Why This Matters


    2019 data from the Bureau of Labor Statistics shows that high school graduates earn a median weekly wage of $746, which is $502 less per week than the average college degree holder.


    College Board estimates that, during the 2020-21 school year, the average Wisconsin student paid $9,120 in tuition at four-year public colleges in the state.


    The average undergraduate student enrolled full-time in a U.S. institution received $14,940 in financial aid during the 2019-20 school year.

Our Research

We reviewed several institutions to create our list of the best online colleges in Wisconsin, including research universities, midsize schools, and liberal arts colleges. Our selections were based on tuition costs, the credits required to graduate, and the coursework delivery format.

We helped ensure the quality of these programs by only including schools that are approved by regional accreditors, such as the Higher Learning Commission (HLC). The HLC consists of voluntary professionals that are committed to reviewing and improving postsecondary institutions in the north central United States. It bases its evaluation on several factors, including school objectives, integrity, academic performance, and the ability to improve.

  • 56 hours to write this article
  • 130 universities and colleges we assessed
  • 241 education programs we compared

The Top 50 Online Colleges in Wisconsin

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What You Should Know About Graduating From College in Wisconsin

When choosing a bachelor’s degree program, you should think about what type of career you want to pursue and your desired salary. In 2019, the jobs with the highest median wages for bachelor’s degree holders in Wisconsin were chief executives, sales managers, financial managers, nuclear engineers, and computer and information systems managers.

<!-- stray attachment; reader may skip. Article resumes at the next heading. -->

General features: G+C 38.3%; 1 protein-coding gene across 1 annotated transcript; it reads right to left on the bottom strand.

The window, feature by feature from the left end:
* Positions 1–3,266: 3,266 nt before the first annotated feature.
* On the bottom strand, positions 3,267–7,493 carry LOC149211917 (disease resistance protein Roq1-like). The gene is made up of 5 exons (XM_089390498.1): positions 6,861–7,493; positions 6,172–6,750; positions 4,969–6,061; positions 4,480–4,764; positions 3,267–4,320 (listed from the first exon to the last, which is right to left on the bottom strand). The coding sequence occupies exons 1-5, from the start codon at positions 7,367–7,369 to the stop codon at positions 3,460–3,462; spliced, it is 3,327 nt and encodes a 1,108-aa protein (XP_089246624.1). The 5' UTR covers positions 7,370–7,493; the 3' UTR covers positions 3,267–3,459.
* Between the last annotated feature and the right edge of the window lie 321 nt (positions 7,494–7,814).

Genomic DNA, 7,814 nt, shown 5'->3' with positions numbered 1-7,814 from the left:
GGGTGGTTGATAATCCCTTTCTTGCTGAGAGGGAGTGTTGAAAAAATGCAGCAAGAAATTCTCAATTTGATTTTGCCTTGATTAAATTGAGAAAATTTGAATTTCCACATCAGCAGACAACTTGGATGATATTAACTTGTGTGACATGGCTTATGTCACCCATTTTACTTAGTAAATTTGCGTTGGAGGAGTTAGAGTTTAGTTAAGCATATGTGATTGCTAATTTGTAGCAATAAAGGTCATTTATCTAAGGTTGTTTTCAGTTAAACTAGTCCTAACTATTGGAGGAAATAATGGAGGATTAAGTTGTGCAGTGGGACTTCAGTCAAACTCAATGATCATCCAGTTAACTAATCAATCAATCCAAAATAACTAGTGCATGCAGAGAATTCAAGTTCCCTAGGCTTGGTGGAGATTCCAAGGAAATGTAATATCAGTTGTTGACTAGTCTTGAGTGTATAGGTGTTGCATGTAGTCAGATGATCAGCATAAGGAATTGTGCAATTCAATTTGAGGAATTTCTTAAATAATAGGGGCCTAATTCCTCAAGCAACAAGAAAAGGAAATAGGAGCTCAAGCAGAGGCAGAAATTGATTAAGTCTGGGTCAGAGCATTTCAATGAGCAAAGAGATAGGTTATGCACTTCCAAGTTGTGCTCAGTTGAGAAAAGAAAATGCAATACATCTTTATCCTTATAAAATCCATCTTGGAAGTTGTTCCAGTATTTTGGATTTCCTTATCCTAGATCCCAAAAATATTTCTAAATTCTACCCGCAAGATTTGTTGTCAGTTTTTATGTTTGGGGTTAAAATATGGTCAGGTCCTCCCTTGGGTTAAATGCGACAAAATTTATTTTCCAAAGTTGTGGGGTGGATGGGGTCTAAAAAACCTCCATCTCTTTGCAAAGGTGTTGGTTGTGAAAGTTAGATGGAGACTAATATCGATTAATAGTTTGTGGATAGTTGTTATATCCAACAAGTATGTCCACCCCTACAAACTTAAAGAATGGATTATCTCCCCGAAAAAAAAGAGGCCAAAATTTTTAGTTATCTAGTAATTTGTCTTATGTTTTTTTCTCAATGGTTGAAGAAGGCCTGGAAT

It’s important for job seekers to consider which career fields have high employment rates. In Wisconsin, the occupations expected to have the most annual openings for bachelor’s degree students over the next 10 years are registered nurses, general and operations managers, elementary school teachers (excluding special education), accountants and auditors, and managers.

Students may want to avoid careers that are expected to drop in employment. The jobs that require a bachelor’s degree and have the highest rate of decline in Wisconsin are reporters and correspondents, adult basic and secondary education teachers, radio and television announcers, computer programmers, and chief executives.

What’s Next?

As you prepare for online college, it’s important to examine the different financial aid opportunities available to you. Below is a list of federal and state resources that help undergraduate students in Wisconsin find grants, scholarships, and other forms of funding.

  • Wisconsin Higher Educational Aids Board. The Wisconsin Higher Educational Aids Board offers comprehensive information about which students qualify for state financial aid. It also provides resources about grants, loans, and scholarship programs.
  • Federal Student Aid (FAFSA). The U.S. Department of Education’s office of Federal Student Aid distributes $120 billion annually in financial aid, including scholarships, grants, and work-study opportunities. Students can check their eligibility at the FAFSA4caster and apply through the online FAFSA form.
  • CareerOneStop. This resource, which is sponsored by the Bureau of Labor Statistics, helps students find scholarships available in their state and at their degree level. Helpful information, such as award amounts, qualification requirements, application deadlines, and contact information, is available on the site.